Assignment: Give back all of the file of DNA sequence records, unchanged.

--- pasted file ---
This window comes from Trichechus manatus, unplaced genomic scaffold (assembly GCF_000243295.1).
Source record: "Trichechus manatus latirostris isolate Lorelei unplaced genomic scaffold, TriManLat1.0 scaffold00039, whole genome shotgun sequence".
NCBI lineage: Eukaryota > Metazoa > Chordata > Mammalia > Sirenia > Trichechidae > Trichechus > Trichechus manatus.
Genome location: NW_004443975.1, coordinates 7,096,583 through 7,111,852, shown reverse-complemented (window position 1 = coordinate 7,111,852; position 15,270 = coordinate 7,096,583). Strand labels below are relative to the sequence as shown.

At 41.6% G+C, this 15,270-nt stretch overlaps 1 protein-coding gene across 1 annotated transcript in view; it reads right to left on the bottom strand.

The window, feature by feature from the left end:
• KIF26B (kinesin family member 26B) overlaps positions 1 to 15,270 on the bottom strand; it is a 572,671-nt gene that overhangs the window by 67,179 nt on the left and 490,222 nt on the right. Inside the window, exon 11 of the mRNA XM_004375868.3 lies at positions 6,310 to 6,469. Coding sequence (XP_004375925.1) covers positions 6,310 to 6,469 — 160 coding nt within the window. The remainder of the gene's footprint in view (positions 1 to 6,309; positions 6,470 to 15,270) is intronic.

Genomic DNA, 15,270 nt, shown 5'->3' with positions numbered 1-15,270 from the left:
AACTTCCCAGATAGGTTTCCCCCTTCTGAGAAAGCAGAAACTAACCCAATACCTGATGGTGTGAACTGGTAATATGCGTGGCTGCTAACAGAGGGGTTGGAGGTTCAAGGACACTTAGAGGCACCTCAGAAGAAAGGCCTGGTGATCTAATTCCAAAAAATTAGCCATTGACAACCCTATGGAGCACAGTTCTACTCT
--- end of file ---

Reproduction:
This window comes from Trichechus manatus, unplaced genomic scaffold (assembly GCF_000243295.1).
Source record: "Trichechus manatus latirostris isolate Lorelei unplaced genomic scaffold, TriManLat1.0 scaffold00039, whole genome shotgun sequence".
NCBI lineage: Eukaryota > Metazoa > Chordata > Mammalia > Sirenia > Trichechidae > Trichechus > Trichechus manatus.
Genome location: NW_004443975.1, coordinates 7,096,583 through 7,111,852, shown reverse-complemented (window position 1 = coordinate 7,111,852; position 15,270 = coordinate 7,096,583). Strand labels below are relative to the sequence as shown.

At 41.6% G+C, this 15,270-nt stretch overlaps 1 protein-coding gene across 1 annotated transcript in view; it reads right to left on the bottom strand.

The window, feature by feature from the left end:
• KIF26B (kinesin family member 26B) overlaps positions 1 to 15,270 on the bottom strand; it is a 572,671-nt gene that overhangs the window by 67,179 nt on the left and 490,222 nt on the right. Inside the window, exon 11 of the mRNA XM_004375868.3 lies at positions 6,310 to 6,469. Coding sequence (XP_004375925.1) covers positions 6,310 to 6,469 — 160 coding nt within the window. The remainder of the gene's footprint in view (positions 1 to 6,309; positions 6,470 to 15,270) is intronic.

Genomic DNA, 15,270 nt, shown 5'->3' with positions numbered 1-15,270 from the left:
AACTTCCCAGATAGGTTTCCCCCTTCTGAGAAAGCAGAAACTAACCCAATACCTGATGGTGTGAACTGGTAATATGCGTGGCTGCTAACAGAGGGGTTGGAGGTTCAAGGACACTTAGAGGCACCTCAGAAGAAAGGCCTGGTGATCTAATTCCAAAAAATTAGCCATTGACAACCCTATGGAGCACAGTTCTACTCT